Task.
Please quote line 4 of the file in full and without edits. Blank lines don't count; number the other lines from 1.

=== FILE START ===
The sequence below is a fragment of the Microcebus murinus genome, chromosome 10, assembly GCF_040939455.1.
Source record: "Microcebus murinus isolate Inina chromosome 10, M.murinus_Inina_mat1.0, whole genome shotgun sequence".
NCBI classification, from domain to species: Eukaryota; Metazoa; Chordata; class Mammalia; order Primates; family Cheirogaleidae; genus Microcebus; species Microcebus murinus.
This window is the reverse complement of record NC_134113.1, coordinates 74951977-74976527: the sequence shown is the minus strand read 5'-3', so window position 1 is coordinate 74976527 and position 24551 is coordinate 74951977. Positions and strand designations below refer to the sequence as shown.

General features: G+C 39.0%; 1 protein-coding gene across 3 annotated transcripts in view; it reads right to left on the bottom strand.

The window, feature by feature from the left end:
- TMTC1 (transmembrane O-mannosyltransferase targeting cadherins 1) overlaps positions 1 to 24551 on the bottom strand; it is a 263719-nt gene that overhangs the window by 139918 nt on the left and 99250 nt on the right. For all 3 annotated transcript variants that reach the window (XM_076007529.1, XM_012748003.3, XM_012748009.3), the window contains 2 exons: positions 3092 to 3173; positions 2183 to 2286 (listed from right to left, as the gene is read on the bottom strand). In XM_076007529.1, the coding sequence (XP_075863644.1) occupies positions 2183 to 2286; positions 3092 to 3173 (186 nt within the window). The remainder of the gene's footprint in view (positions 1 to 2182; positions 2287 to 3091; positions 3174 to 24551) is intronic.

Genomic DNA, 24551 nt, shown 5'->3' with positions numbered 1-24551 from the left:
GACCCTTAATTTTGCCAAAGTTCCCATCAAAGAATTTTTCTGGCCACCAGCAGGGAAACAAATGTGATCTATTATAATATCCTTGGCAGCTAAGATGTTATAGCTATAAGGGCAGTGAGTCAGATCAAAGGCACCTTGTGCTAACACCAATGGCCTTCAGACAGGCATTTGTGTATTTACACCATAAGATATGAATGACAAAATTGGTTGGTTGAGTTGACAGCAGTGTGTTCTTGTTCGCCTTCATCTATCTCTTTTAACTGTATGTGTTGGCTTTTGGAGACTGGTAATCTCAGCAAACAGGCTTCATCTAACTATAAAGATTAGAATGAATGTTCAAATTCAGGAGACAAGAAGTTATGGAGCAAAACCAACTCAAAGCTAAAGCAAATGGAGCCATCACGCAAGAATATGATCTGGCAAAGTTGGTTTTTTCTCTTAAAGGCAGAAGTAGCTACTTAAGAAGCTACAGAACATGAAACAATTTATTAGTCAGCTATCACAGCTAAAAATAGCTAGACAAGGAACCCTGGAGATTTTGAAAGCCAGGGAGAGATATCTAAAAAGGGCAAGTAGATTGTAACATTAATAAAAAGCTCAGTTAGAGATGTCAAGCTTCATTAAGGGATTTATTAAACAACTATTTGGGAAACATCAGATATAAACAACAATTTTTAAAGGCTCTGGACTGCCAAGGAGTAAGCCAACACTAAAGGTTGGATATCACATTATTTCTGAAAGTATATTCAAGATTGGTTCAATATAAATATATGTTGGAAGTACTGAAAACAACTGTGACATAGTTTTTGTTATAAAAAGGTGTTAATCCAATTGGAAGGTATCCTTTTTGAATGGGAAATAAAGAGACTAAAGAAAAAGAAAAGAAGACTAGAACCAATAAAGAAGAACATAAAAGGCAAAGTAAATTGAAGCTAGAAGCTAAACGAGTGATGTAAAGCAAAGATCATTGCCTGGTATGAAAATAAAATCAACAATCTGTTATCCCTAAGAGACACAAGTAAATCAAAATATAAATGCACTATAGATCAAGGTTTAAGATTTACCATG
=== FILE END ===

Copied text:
This window is the reverse complement of record NC_134113.1, coordinates 74951977-74976527: the sequence shown is the minus strand read 5'-3', so window position 1 is coordinate 74976527 and position 24551 is coordinate 74951977. Positions and strand designations below refer to the sequence as shown.